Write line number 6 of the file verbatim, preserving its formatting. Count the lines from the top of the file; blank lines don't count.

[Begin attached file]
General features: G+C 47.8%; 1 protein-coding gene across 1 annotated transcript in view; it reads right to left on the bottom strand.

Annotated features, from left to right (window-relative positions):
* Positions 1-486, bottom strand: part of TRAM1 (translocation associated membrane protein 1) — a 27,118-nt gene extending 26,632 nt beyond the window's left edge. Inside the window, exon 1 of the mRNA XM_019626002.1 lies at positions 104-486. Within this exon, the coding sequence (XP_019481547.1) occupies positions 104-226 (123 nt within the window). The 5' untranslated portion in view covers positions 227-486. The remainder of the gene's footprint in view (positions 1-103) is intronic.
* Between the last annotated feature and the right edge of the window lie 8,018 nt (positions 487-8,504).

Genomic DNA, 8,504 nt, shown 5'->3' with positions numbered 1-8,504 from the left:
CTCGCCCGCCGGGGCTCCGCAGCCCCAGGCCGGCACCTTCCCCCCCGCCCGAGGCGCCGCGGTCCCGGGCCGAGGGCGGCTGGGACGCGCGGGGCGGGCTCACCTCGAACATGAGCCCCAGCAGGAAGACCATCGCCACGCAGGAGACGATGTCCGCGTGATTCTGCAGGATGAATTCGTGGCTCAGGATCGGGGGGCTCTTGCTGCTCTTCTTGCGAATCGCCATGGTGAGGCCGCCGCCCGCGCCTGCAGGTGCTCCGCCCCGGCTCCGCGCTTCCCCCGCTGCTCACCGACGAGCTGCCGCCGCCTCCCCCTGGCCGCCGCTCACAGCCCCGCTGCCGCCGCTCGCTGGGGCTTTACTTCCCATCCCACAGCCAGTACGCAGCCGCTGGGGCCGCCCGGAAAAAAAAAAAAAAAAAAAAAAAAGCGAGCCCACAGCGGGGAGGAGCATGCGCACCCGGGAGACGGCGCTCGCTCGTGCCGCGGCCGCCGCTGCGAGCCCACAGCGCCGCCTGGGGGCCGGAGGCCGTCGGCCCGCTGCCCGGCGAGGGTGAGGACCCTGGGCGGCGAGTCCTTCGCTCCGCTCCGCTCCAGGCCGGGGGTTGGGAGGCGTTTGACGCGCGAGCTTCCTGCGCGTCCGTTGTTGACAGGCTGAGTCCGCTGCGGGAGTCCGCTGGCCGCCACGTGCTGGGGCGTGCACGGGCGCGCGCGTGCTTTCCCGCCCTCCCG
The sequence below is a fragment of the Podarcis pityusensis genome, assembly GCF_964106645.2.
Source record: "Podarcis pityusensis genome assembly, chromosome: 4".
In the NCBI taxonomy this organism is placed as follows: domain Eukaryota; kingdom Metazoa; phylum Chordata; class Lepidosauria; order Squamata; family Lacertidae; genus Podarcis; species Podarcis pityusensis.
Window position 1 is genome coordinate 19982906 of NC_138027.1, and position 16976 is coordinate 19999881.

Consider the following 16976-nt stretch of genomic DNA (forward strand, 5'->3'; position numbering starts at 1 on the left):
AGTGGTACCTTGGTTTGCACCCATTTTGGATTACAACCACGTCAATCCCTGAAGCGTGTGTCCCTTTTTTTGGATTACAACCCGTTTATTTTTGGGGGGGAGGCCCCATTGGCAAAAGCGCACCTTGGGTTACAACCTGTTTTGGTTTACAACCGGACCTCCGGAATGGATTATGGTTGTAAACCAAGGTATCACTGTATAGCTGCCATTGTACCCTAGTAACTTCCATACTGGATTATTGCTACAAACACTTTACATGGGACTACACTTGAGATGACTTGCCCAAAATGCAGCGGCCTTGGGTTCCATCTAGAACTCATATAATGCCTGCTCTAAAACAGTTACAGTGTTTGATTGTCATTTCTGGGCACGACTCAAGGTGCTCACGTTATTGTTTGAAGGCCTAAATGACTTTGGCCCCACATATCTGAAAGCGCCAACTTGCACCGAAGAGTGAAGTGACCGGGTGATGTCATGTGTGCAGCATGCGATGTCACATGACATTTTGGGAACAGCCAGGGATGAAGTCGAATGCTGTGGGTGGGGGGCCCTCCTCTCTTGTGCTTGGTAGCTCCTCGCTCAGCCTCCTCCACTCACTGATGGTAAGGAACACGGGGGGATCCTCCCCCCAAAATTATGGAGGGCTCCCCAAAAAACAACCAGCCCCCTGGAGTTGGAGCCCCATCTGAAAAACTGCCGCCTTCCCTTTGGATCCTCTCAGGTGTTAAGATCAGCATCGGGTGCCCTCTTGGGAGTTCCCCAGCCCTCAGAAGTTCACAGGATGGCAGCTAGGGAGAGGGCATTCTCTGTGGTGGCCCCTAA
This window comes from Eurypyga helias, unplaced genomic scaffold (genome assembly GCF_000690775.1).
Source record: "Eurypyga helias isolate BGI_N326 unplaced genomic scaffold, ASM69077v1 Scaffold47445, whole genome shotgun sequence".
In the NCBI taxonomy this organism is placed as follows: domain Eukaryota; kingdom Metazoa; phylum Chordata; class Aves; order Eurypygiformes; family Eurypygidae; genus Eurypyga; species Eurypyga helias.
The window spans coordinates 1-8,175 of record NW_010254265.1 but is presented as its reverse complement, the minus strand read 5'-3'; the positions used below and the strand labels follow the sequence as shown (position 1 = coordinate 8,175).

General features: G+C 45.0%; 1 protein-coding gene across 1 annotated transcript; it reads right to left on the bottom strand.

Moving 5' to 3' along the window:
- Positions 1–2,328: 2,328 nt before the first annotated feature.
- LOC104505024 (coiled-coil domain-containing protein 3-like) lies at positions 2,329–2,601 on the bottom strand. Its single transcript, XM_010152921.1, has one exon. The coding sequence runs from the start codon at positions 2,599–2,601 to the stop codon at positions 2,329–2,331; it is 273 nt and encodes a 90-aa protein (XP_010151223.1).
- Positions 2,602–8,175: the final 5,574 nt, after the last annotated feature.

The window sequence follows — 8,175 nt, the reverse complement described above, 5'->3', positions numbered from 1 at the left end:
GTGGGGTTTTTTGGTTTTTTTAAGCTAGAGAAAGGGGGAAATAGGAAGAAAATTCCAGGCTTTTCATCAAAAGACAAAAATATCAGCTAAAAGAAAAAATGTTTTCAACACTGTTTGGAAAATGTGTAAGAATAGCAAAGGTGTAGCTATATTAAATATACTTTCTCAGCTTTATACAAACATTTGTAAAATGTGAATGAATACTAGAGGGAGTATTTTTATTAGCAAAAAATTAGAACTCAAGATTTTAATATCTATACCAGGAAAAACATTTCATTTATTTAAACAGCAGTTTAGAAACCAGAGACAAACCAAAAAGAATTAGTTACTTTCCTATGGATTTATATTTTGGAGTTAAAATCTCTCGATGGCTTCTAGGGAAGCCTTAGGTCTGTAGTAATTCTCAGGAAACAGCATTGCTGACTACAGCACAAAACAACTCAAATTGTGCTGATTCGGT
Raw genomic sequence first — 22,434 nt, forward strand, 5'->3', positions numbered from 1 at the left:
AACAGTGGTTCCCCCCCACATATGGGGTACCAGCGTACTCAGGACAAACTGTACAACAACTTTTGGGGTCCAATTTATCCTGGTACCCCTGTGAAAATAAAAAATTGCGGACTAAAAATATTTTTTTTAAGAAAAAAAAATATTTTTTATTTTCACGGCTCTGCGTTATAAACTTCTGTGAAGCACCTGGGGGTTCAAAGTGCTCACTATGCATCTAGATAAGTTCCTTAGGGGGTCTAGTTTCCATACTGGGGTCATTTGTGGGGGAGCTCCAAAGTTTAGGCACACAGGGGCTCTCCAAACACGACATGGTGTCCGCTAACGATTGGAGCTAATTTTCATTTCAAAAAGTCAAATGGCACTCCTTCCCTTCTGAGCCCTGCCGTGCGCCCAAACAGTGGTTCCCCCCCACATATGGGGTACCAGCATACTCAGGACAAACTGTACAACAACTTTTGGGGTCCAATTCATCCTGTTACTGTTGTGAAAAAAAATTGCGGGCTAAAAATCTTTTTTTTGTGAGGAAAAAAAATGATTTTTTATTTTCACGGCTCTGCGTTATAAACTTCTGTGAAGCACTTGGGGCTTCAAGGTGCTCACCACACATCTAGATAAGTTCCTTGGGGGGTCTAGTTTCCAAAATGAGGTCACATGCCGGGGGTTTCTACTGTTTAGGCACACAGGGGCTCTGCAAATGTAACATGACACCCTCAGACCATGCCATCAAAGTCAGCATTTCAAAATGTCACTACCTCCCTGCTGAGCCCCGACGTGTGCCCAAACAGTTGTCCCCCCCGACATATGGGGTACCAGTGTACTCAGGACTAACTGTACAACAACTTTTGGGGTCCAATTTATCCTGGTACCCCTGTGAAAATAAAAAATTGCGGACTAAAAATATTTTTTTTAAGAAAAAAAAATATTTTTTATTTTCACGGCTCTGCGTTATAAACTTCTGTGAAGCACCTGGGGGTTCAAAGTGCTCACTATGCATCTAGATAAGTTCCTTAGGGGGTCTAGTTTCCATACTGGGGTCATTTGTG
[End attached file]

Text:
CTCGCCCGCCGGGGCTCCGCAGCCCCAGGCCGGCACCTTCCCCCCCGCCCGAGGCGCCGCGGTCCCGGGCCGAGGGCGGCTGGGACGCGCGGGGCGGGCTCACCTCGAACATGAGCCCCAGCAGGAAGACCATCGCCACGCAGGAGACGATGTCCGCGTGATTCTGCAGGATGAATTCGTGGCTCAGGATCGGGGGGCTCTTGCTGCTCTTCTTGCGAATCGCCATGGTGAGGCCGCCGCCCGCGCCTGCAGGTGCTCCGCCCCGGCTCCGCGCTTCCCCCGCTGCTCACCGACGAGCTGCCGCCGCCTCCCCCTGGCCGCCGCTCACAGCCCCGCTGCCGCCGCTCGCTGGGGCTTTACTTCCCATCCCACAGCCAGTACGCAGCCGCTGGGGCCGCCCGGAAAAAAAAAAAAAAAAAAAAAAAAGCGAGCCCACAGCGGGGAGGAGCATGCGCACCCGGGAGACGGCGCTCGCTCGTGCCGCGGCCGCCGCTGCGAGCCCACAGCGCCGCCTGGGGGCCGGAGGCCGTCGGCCCGCTGCCCGGCGAGGGTGAGGACCCTGGGCGGCGAGTCCTTCGCTCCGCTCCGCTCCAGGCCGGGGGTTGGGAGGCGTTTGACGCGCGAGCTTCCTGCGCGTCCGTTGTTGACAGGCTGAGTCCGCTGCGGGAGTCCGCTGGCCGCCACGTGCTGGGGCGTGCACGGGCGCGCGCGTGCTTTCCCGCCCTCCCG